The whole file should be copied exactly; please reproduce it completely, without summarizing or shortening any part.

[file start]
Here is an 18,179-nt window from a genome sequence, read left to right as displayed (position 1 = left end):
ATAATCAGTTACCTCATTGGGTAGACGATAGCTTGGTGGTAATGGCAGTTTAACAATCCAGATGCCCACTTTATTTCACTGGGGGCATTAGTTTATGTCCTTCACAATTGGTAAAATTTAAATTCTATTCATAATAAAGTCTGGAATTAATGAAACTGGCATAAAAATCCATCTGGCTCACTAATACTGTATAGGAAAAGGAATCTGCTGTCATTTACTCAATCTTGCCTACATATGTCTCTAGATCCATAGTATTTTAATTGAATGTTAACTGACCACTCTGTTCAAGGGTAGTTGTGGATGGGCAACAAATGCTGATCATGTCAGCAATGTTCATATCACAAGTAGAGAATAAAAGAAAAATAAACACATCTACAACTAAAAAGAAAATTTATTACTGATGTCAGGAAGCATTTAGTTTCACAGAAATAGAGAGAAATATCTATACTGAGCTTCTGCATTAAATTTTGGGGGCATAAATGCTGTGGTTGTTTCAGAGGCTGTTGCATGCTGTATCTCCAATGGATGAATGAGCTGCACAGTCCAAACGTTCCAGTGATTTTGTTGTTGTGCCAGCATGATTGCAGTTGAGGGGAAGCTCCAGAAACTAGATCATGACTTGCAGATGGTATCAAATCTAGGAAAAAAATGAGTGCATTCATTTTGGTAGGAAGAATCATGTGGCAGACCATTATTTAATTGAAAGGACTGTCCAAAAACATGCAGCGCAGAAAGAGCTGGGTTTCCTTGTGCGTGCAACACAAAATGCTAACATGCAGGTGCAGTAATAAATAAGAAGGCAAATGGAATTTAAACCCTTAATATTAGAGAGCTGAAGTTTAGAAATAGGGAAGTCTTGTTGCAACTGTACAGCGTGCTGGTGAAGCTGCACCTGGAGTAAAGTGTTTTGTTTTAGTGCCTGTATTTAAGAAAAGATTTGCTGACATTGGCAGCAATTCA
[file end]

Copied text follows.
Here is an 18,179-nt window from a genome sequence, read left to right as displayed (position 1 = left end):
ATAATCAGTTACCTCATTGGGTAGACGATAGCTTGGTGGTAATGGCAGTTTAACAATCCAGATGCCCACTTTATTTCACTGGGGGCATTAGTTTATGTCCTTCACAATTGGTAAAATTTAAATTCTATTCATAATAAAGTCTGGAATTAATGAAACTGGCATAAAAATCCATCTGGCTCACTAATACTGTATAGGAAAAGGAATCTGCTGTCATTTACTCAATCTTGCCTACATATGTCTCTAGATCCATAGTATTTTAATTGAATGTTAACTGACCACTCTGTTCAAGGGTAGTTGTGGATGGGCAACAAATGCTGATCATGTCAGCAATGTTCATATCACAAGTAGAGAATAAAAGAAAAATAAACACATCTACAACTAAAAAGAAAATTTATTACTGATGTCAGGAAGCATTTAGTTTCACAGAAATAGAGAGAAATATCTATACTGAGCTTCTGCATTAAATTTTGGGGGCATAAATGCTGTGGTTGTTTCAGAGGCTGTTGCATGCTGTATCTCCAATGGATGAATGAGCTGCACAGTCCAAACGTTCCAGTGATTTTGTTGTTGTGCCAGCATGATTGCAGTTGAGGGGAAGCTCCAGAAACTAGATCATGACTTGCAGATGGTATCAAATCTAGGAAAAAAATGAGTGCATTCATTTTGGTAGGAAGAATCATGTGGCAGACCATTATTTAATTGAAAGGACTGTCCAAAAACATGCAGCGCAGAAAGAGCTGGGTTTCCTTGTGCGTGCAACACAAAATGCTAACATGCAGGTGCAGTAATAAATAAGAAGGCAAATGGAATTTAAACCCTTAATATTAGAGAGCTGAAGTTTAGAAATAGGGAAGTCTTGTTGCAACTGTACAGCGTGCTGGTGAAGCTGCACCTGGAGTAAAGTGTTTTGTTTTAGTGCCTGTATTTAAGAAAAGATTTGCTGACATTGGCAGCAATTCA